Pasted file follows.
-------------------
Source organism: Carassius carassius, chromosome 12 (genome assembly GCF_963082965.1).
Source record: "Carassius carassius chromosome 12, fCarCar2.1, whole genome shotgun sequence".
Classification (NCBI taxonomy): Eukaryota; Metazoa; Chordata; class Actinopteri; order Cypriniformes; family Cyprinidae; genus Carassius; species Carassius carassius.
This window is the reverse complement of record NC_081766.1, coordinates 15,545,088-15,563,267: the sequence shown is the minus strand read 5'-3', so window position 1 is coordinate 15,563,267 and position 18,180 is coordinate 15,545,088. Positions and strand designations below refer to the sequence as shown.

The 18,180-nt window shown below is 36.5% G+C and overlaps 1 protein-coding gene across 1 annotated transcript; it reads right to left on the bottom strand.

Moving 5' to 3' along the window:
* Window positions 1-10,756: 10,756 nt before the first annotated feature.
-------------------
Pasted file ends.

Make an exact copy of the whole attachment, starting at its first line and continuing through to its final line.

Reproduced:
Source organism: Carassius carassius, chromosome 12 (genome assembly GCF_963082965.1).
Source record: "Carassius carassius chromosome 12, fCarCar2.1, whole genome shotgun sequence".
Classification (NCBI taxonomy): Eukaryota; Metazoa; Chordata; class Actinopteri; order Cypriniformes; family Cyprinidae; genus Carassius; species Carassius carassius.
This window is the reverse complement of record NC_081766.1, coordinates 15,545,088-15,563,267: the sequence shown is the minus strand read 5'-3', so window position 1 is coordinate 15,563,267 and position 18,180 is coordinate 15,545,088. Positions and strand designations below refer to the sequence as shown.

The 18,180-nt window shown below is 36.5% G+C and overlaps 1 protein-coding gene across 1 annotated transcript; it reads right to left on the bottom strand.

Moving 5' to 3' along the window:
* Window positions 1-10,756: 10,756 nt before the first annotated feature.